A Member State may authorise libraries to digitise, without the consent of the rightholders, books they hold in their collection so as to make them available at electronic reading points

pontika.nancy@gmail.com's bookmarks 2014-09-12


"Pursuant to the Copyright Directive1, authors have the exclusive right to authorise or to prohibit the 
reproduction and the communication to the public of their works. However, the directive allows 
Member States to provide for specific exceptions or limitations to that right. This option exists 
notably for publically accessible libraries which, for the purpose of research or private study, make 
works from their collections available to users by dedicated terminals. In the present case, the 
Bundesgerichtshof (Federal Court of Justice of Germany) is asking the Court of Justice to clarify 
the scope of this option, of which Germany has made use.  The Bundesgerichtshof is required to rule on a dispute between the Technical University of Darmstadt (Technische Universität Darmstadt) and a German publishing house, Eugen Ulmer KG.The university library digitised a book published by Eugen Ulmer2
before making it available on its electronic reading posts. It refused the offer of the publishing house to purchase and use as electronic books (‘e-books’) the textbooks Eugen Ulmer publishes (the book in question among 
them). Eugen Ulmer is seeking to prevent the university from digitising the book in question and 
users of the library from being able, via the electronic reading points, to print out the book or store 
it on a USB stick and/or take those reproductions out of the library.In its judgment delivered today, the Court holds, first of all, that, even if the rightholder offers to a library the possibility of concluding licencing agreements for the use of his works on appropriate terms, the library may avail itself of the exception provided for in favour of dedicated terminals; otherwise, the library could not realise its core mission or promote the public interest in promoting 
research and private study.Next, the Court finds that the directive does not prevent Member States from granting libraries the  right to digitise the books from their collections, if it becomes necessary, for the purpose of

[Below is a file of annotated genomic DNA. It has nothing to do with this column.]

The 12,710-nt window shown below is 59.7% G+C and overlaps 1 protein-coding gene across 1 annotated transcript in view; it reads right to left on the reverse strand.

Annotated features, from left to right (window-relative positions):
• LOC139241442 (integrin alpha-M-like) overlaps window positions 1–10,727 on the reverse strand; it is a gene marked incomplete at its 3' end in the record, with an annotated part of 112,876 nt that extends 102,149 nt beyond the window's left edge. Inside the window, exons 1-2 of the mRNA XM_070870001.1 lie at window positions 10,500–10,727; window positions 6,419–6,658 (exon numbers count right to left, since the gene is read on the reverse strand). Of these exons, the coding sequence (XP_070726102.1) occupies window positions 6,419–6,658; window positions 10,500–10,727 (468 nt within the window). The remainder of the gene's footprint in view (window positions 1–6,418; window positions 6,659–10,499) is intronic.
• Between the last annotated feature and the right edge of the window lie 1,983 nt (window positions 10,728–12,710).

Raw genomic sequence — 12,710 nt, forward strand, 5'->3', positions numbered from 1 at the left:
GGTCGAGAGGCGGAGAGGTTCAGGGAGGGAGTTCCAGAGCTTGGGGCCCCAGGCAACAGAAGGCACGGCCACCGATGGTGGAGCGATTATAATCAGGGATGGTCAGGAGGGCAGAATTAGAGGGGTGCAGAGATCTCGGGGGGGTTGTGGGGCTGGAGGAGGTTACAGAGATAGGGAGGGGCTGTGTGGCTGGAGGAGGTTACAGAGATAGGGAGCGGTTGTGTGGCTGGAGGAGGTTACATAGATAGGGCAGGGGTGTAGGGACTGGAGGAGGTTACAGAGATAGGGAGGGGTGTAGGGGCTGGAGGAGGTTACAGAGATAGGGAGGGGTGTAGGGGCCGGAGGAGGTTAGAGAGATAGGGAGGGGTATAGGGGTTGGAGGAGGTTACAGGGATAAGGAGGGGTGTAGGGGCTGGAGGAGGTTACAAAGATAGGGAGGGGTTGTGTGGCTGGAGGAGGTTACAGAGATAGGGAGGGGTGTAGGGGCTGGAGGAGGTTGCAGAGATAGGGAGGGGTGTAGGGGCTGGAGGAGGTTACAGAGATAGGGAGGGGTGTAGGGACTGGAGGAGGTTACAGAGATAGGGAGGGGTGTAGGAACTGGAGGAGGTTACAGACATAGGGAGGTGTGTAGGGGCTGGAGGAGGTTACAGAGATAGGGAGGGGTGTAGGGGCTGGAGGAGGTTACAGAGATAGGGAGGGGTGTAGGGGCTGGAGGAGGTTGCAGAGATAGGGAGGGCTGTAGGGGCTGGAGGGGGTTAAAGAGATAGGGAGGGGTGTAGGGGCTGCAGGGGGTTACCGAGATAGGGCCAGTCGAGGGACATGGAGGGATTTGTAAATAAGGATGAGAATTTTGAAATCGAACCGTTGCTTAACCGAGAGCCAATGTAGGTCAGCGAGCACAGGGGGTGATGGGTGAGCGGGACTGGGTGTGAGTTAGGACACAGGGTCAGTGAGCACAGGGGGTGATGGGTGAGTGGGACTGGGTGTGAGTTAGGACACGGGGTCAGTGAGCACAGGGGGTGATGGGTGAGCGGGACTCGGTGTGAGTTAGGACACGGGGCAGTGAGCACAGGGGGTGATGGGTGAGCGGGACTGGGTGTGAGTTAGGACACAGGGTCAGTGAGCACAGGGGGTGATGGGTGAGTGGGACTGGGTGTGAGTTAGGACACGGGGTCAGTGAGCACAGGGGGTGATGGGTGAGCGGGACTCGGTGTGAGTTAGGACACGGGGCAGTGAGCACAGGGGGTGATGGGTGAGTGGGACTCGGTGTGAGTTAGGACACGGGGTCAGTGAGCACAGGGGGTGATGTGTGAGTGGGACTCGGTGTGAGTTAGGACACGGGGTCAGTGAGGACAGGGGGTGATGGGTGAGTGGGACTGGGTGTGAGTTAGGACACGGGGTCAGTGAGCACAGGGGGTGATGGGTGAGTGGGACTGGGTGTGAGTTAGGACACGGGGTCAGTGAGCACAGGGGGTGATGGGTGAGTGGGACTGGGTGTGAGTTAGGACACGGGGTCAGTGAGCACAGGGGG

research or private study, to make those works available to individuals by dedicated terminals. The 
right of libraries to communicate, by dedicated terminals, the works they hold in their collections 
would risk being rendered largely meaningless, or indeed ineffective, if they did not have an 
ancillary right to digitise the works in question. 3 However, the Court holds that that right of communication which may be held by publicly accessible libraries cannot permit individuals to print out the works on paper or store them on a 
USB stick from dedicated terminals. The printing out of a work on paper and its storage on a USB 
sticks are acts of reproduction, in so far as they aim to create a new copy of the digital copy made 
available to individuals. Such acts of reproduction are not necessary for communicating the work to 
users by means of dedicated terminals and are therefore not covered by the right of 
communication by means of dedicated terminals, particularly since they are made by individuals 
and not by the library itself ..."



From feeds:

Open Access Tracking Project (OATP) » pontika.nancy@gmail.com's bookmarks
Open Access Tracking Project (OATP) » abernard102@gmail.com


oa.digitization oa.librarians oa.libraries oa.ulmer oa.licensing oa.copyright oa.business_models oa.publishers oa.litigation oa.europe oa.germany oa.press_release oa.new ru.sparc oa.libre

Date tagged:

09/12/2014, 07:54

Date published:

09/12/2014, 08:02